Everything you need to know about glutamine
-Dec 2, Jenny Paul , Health -
Glutamine is the most abundant amino acid in the body. It is involved in more metabolic processes than any other amino acid. Glutamine is a non-essential amino acid, which means that the body can usually synthesise it except during periods of stress.
In conjunction with cysteine, glutamine supplementation has been shown to enhance glutathione stores. Glutathione, the most powerful antioxidant in the body, is commonly depleted as we age.
What is Glutamine and what is it used for?
“L- Glutamine contributes to the health of the immune and digestive systems as well as to the repair of the soft tissue and muscles,” nutritional therapist Candice Van Eeden explains.
Glutamine can contribute to the production of other amino acids, glucose, nucleotides, protein and glutathione. It is the principal metabolic fuel for the epithelial cells that line the small intestine (enterocytes) and for certain immune cells, namely lymphocytes, macrophages and fibroblasts.
Together with arginine and lysine, glutamine increases plasma HGH levels by stimulating the anterior pituitary gland. It is an important anti-catabolic agent in muscle, which helps preserve muscle tissue (preventing its breakdown) during and after exercise. The heavier one trains, the greater the stress on the muscle and, therefore, the greater the use of glutamine. Higher levels of intramuscular glutamine help stop the catabolism of branched-chain amino acids, as glutamine can diffuse from the muscle and become a source of glucose in the liver to help maintain blood glucose and liver glycogen levels during periods of stress (e.g., exercise). This is also the role played by alanine, and thus, higher glutamine concentrations might reduce the requirement for alanine synthesis in the muscle and spare the breakdown of muscle tissue during exercise and other periods of catabolic stress.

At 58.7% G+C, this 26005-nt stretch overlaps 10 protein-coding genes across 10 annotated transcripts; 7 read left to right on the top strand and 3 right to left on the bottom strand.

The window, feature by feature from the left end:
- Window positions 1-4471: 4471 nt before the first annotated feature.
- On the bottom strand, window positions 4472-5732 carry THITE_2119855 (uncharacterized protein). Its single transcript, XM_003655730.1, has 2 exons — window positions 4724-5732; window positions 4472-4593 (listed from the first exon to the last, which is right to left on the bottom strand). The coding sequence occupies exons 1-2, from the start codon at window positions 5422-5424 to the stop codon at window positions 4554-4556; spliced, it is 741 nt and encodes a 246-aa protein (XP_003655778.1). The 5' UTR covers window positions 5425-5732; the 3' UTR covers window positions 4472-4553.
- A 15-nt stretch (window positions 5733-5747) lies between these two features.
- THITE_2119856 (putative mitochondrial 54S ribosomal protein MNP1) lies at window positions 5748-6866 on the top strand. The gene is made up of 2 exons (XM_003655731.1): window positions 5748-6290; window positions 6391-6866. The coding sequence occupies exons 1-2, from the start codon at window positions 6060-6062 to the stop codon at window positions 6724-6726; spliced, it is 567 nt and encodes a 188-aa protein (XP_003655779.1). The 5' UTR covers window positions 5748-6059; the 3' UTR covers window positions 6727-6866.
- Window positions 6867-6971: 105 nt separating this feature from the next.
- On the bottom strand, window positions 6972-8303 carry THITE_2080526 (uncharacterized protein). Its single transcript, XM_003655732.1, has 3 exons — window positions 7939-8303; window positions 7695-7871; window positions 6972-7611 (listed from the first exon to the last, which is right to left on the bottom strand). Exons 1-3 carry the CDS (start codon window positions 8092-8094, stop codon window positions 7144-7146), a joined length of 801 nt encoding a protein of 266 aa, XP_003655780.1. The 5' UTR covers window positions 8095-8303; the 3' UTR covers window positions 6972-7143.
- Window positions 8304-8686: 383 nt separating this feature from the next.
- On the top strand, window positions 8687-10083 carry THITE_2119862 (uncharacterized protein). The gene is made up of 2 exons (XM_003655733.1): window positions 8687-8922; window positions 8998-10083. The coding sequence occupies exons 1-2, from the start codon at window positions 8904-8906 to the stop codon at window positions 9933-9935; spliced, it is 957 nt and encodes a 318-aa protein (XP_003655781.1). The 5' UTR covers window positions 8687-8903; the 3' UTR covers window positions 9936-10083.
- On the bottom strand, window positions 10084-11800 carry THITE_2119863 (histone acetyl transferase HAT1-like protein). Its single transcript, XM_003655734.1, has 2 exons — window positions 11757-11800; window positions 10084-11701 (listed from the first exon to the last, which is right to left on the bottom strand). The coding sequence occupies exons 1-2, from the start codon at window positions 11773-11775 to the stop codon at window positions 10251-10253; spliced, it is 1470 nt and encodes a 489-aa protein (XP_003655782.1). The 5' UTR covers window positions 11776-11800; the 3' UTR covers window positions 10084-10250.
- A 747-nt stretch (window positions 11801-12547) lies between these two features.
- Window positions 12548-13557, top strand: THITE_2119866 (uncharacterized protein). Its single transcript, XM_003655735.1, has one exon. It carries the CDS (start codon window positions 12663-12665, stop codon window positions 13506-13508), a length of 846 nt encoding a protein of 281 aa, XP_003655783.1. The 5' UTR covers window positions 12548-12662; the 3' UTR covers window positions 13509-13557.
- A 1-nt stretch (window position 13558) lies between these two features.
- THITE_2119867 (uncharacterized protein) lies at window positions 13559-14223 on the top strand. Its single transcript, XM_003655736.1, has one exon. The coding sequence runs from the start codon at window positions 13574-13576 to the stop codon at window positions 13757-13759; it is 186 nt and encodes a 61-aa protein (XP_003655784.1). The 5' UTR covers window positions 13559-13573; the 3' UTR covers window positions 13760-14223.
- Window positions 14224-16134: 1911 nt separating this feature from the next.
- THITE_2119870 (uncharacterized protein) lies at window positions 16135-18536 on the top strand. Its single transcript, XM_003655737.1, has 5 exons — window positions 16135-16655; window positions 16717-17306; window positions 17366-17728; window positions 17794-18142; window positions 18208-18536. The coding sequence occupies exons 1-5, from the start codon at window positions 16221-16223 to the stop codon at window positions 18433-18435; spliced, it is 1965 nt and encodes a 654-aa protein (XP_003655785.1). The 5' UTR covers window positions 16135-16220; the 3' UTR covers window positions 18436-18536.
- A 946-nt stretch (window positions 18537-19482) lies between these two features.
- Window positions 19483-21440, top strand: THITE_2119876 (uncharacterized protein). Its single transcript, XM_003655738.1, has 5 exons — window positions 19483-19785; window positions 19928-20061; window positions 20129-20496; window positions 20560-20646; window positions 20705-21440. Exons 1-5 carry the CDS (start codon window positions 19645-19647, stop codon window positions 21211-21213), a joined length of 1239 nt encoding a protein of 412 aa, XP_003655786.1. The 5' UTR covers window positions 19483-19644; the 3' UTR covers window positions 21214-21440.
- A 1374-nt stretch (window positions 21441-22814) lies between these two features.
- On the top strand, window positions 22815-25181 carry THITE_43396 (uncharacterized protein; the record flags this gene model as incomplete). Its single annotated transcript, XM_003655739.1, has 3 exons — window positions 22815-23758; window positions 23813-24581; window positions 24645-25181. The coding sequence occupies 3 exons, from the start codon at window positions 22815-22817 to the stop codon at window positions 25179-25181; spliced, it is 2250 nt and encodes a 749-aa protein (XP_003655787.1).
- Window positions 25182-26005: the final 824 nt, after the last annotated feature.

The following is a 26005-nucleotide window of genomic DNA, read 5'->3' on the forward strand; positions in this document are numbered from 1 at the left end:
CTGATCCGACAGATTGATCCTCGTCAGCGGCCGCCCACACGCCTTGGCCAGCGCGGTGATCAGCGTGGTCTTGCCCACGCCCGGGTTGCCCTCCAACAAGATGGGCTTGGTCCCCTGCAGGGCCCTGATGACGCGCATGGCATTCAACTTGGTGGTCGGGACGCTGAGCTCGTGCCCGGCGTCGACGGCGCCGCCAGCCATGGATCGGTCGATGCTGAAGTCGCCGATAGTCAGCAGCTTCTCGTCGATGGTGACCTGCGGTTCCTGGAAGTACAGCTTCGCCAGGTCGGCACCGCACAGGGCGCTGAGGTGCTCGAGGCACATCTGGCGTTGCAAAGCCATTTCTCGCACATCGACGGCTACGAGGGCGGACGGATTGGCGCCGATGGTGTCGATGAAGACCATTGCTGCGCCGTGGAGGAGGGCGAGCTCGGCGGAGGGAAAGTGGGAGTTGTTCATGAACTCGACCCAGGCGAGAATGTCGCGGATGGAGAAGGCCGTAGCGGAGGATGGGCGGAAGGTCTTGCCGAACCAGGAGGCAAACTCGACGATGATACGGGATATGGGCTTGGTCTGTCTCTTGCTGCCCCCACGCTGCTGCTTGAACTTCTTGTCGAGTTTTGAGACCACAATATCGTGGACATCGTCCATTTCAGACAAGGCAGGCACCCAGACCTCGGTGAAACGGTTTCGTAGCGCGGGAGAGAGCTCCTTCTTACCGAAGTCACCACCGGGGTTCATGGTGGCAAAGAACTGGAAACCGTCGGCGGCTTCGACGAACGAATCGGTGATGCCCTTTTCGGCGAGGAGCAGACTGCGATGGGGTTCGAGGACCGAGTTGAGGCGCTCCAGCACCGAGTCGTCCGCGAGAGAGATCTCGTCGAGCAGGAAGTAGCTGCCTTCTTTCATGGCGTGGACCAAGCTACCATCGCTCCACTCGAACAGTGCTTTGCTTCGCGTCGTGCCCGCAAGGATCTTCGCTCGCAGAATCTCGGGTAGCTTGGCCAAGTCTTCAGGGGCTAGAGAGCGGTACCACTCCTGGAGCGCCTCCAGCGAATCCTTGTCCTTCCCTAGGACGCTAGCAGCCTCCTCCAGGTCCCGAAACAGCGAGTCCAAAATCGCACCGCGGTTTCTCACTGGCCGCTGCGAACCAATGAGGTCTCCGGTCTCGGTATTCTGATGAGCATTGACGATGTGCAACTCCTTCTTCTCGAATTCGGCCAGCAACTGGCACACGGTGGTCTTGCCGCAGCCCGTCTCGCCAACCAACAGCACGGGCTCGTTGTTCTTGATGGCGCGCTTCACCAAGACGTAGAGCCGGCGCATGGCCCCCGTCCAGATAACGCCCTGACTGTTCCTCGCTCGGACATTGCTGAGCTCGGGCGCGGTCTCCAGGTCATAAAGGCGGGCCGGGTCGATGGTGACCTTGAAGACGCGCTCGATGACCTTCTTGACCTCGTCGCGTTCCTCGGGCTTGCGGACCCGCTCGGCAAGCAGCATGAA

Glutamine also operates as a nitrogen shuttle, taking up excess ammonia and forming urea. Ammonia, a by-product of normal biochemical reactions in the body, is toxic, thus glutamine serves an important function in helping to convert ammonia into urea, a non-toxic end-product that the body can easily eliminate.
Which foods contain Glutamine?
Glutamine can be found in animal proteins such as meats and dairy – a perfect source of this useful amino acid is bone broths and grass-fed dairy and whey protein.
Plant-based protein sources can also be used to increase Glutamine levels, such as asparagus, broccoli, red cabbage and beans.
What are the benefits of Glutamine?
Glutamine supplementation has been shown to enhance immune system function and result in a lower level of infection and a shorter hospital stay following surgery, radiation treatment, bone marrow transplantation and injury. Glutamine supplementation has also been shown to reduce the incidence of infections in endurance athletes, who are known to have their immune systems compromised by excessive training.
FAQ: What is the recommended daily dose of glutamine?
Around 60% of your skeletal muscle is made up of glutamine so it’s a really important amino acid. As always, your doctor can give you the best recommendations for supplementation – adult doses for glutamine supplements commonly range from 500 to 1,500 mg per day.